How Truckers Should Prepare For The Fall Season

  • How Truckers Should Prepare For The Fall Season

    How Truckers Should Prepare For The Fall Season

    As summer nears its end, truck drivers across the country will be making important adjustments to their big rigs and driving habits. To stay safe during the fall season, drivers should understand how the following hazards might affect road conditions and their safety.

    1. Sun glare

    Contrary to what you might think, the sun glare is worse during the fall season because it is closer to the horizon. The lower angle of the sunlight makes it difficult for drivers to see the road ahead, particularly when the sun is setting. The sun hits drivers’ windshields when it’s setting in front of them, but will bounce off the rearview mirror and create a glare when it’s setting behind them.

    Dirty windshields exacerbate this problem, making it difficult to see at all. Drivers should keep their windshields clean every day and wear polarized sunglasses to protect their eyes and make it easier to see.

    2. Fallen leaves

    Leaf-covered roads impact tire traction. Dry leaves reduce tire traction, while wet leaves can cause tires to skid. Drivers should reduce their speed on leaf-covered roads, especially when making turns. Leaves can also hide potholes, bumps, and other obstructions in the road. Avoid parking next to piles of leaves, as they are a fire hazard next to a vehicle’s exhaust system.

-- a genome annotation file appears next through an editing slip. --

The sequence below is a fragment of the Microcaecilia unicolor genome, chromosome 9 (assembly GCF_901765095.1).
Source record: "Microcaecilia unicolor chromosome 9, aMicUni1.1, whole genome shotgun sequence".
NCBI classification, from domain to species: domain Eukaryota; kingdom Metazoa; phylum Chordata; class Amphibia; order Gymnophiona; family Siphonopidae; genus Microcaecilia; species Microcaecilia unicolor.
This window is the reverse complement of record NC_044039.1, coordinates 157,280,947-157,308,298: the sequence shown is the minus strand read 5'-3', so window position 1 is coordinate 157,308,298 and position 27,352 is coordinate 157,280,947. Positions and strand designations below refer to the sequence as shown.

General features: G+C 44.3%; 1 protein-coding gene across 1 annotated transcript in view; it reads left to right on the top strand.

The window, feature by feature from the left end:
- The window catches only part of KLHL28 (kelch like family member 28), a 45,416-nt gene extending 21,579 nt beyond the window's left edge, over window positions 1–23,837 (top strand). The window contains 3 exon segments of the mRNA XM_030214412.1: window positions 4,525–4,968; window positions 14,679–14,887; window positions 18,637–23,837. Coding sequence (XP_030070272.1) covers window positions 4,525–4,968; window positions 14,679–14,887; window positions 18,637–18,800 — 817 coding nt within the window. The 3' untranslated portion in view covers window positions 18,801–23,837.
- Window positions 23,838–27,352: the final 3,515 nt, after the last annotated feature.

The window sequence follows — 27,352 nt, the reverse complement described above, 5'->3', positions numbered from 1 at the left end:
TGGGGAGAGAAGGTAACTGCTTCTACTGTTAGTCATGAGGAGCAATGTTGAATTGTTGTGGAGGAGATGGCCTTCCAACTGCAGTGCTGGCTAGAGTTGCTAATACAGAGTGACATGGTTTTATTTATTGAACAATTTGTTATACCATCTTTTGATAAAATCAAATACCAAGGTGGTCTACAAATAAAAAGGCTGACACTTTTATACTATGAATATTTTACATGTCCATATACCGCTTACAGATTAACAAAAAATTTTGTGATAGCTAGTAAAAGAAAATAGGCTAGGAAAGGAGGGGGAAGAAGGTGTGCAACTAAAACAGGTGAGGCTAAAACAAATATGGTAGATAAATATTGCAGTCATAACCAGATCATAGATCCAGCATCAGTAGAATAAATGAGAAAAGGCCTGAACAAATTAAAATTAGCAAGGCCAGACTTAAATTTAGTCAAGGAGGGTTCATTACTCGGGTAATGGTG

3. Animals on the road

    Elk, moose, and deer mate during the fall season, which means they’re more active and likely to cross the road more often, especially at dawn and dusk. Drivers should drive slowly during these times and use headlights when driving through regions with large deer populations.

    4. Fall fog

    The three types of fog are precipitation fog, freezing fog, and advection fog. Each type of fog occurs in unique weather conditions and makes it difficult for drivers to see the road ahead. Drivers should keep their headlights on but avoid turning on high beams. It’s also important to avoid making lane changes to reduce the risk of an accident.

    5. Changing weather conditions

    The weather can change fairly quickly in the fall season. Sunny mornings could be followed by afternoon rain and fog, especially as drivers travel across the country. Drivers should maintain their truck to reduce the risk of a mechanical failure or accident.

    Comments are closed.